Wilbur the pig is scared of the end of the season, because he knows that come that time, he will end up on the dinner table. He hatches a plan with Charlotte, a spider that lives in his pen, to ensure that this will never happen.
After Babe's great victory in the shepherding contest, Farmer Arthur Hoggett turns down all offers to make money with his pig's talents. But when he gets hurt severely in the well, his wife has to take up farming. She does her best but cannot meet the bank's requirements, which results in the necessity of getting back to Babe. Soon, Esme Hoggett is sitting in a plane headed for "the" city. There, Babe unwillingly causes deep trouble. He has to stay with Mrs. Hoggett in the only hotel in town that accepts pets. Friendly neighbours send officials who catch all animals from the hotel: Cats, dogs, chimpanzees and many others. Babe, who managed to stay free, decides to help his new friends and gets unexpected help - not only by Ferdinand, who flew all the way to the city.Written by
Julian Reischl <firstname.lastname@example.org>
The box office failure of this and the equally expensive Meet Joe Black (1998) led to the resignation of then Universal head Casey Silver. See more »
The orang-utan playing the part of Thelonius is a female, though the character is male. Male orang-utans have large, obvious cheek-pads, which are not present on this individual. See more »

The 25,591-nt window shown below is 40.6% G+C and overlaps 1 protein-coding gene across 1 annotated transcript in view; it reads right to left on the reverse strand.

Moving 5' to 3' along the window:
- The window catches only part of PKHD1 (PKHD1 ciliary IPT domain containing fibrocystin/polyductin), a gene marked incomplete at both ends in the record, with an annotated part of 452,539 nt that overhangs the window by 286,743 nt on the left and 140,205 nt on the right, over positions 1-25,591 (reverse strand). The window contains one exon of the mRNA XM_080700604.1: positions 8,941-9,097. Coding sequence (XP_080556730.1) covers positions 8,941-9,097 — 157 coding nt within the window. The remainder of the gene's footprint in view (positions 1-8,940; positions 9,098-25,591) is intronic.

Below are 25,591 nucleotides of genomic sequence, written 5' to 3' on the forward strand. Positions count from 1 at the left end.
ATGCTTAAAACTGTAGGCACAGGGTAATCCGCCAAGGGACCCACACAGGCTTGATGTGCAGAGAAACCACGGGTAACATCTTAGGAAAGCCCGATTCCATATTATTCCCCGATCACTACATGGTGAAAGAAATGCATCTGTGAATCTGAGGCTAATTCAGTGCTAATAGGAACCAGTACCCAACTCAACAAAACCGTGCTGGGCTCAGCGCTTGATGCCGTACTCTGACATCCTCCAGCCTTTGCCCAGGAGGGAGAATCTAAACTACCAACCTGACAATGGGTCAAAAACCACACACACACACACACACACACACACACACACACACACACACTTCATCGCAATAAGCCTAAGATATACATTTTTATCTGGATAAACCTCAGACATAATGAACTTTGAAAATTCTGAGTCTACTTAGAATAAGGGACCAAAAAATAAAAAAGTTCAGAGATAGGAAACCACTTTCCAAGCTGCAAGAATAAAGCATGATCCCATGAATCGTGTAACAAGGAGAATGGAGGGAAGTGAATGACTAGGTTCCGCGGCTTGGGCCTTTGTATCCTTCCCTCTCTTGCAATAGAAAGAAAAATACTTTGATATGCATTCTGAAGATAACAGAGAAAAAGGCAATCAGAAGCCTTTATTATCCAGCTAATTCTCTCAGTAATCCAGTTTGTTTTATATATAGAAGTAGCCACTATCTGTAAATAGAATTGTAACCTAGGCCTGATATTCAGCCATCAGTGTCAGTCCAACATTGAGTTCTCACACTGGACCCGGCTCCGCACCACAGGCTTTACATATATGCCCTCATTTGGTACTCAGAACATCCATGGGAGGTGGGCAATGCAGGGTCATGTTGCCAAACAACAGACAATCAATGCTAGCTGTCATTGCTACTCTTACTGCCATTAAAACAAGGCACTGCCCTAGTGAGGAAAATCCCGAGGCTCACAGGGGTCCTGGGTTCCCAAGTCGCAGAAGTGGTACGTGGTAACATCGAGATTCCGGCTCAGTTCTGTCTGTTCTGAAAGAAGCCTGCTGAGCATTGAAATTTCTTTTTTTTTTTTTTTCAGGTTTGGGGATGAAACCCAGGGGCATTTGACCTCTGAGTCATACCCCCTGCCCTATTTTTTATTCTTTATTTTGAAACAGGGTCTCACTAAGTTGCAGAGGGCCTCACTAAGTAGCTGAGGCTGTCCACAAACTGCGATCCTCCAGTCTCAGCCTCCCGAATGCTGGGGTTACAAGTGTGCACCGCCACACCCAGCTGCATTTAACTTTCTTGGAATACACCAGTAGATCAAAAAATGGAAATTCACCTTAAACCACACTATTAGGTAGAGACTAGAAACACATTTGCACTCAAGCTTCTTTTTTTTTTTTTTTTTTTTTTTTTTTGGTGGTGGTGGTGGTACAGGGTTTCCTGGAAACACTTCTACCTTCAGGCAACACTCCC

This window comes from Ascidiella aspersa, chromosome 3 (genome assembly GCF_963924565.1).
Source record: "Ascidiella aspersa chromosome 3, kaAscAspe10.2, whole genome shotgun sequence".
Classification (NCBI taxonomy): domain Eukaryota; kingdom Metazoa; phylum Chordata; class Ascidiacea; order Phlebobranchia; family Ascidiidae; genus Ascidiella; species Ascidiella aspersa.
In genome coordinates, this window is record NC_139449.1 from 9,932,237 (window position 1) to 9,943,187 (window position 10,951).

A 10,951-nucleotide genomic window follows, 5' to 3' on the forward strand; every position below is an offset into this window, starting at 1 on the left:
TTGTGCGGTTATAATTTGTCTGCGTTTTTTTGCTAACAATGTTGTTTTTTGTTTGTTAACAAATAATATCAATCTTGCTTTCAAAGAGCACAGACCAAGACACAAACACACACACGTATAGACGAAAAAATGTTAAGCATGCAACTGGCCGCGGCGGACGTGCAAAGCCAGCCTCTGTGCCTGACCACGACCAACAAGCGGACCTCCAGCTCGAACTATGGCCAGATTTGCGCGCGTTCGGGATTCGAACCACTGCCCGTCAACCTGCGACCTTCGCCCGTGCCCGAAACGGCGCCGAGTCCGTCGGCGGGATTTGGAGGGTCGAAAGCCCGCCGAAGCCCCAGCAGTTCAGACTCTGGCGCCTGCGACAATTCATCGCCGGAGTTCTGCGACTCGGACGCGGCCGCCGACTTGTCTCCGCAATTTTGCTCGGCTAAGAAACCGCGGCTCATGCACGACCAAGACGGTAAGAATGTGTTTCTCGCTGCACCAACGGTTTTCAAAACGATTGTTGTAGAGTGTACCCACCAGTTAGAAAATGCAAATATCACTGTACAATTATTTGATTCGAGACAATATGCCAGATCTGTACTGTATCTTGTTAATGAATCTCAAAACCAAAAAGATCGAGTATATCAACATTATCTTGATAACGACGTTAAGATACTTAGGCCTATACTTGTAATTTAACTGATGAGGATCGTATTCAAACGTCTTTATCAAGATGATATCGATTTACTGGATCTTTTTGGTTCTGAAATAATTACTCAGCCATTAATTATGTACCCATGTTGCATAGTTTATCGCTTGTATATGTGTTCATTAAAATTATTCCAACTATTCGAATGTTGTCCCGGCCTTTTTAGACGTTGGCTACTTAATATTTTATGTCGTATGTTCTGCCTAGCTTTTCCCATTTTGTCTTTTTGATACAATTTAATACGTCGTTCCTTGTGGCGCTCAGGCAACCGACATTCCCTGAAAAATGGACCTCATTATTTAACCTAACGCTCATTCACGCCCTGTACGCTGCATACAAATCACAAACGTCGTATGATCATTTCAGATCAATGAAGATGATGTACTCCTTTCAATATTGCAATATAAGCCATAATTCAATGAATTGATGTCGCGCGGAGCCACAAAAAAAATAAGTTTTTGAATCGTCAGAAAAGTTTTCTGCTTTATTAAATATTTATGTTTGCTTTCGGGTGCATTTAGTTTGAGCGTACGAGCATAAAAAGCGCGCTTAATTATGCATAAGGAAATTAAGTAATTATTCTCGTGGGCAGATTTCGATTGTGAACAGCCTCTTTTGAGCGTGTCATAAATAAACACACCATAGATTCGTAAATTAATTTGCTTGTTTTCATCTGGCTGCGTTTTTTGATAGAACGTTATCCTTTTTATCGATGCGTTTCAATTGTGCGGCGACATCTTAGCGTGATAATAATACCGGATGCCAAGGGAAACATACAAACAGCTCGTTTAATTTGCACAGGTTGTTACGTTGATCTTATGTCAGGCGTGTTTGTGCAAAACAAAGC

Hey, dogs, you got any edibles? Any nibbley-dibbleys?
Eh, we got a carpet here with some nice spaghetti stains.
But we can't keep licking the carpet, can we, Alan?
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One of the singing mice thanks the audience for staying through the credits. See more »
Several scenes are in the previews but do not appear in the film, Including a shot of Babe falling out of the hotel window and a scene during the Ballroom Climax where two cooks stretch the rubber feet of Esme Hoggett while spinning her across the room followed by Babe charging into them, Causing them both to fall to the floor. See more »
Yes, the animals are cute, Babe is a charming creation, and the movie looks like a million (or 90 million) bucks. As the saying goes, it's all up there on the screen. But what's also up there is a weird mean-spiritedness and a sense of frantic desperation. I wasn't hoping for a mere rehash of the first film (in fact, I was hoping it wouldn't spawn a sequel at all), but "Babe: Pig in the City" follows the standard blueprint for sequels: bigger, faster, louder, MORE! Not to mention unnecessary and utterly inferior.
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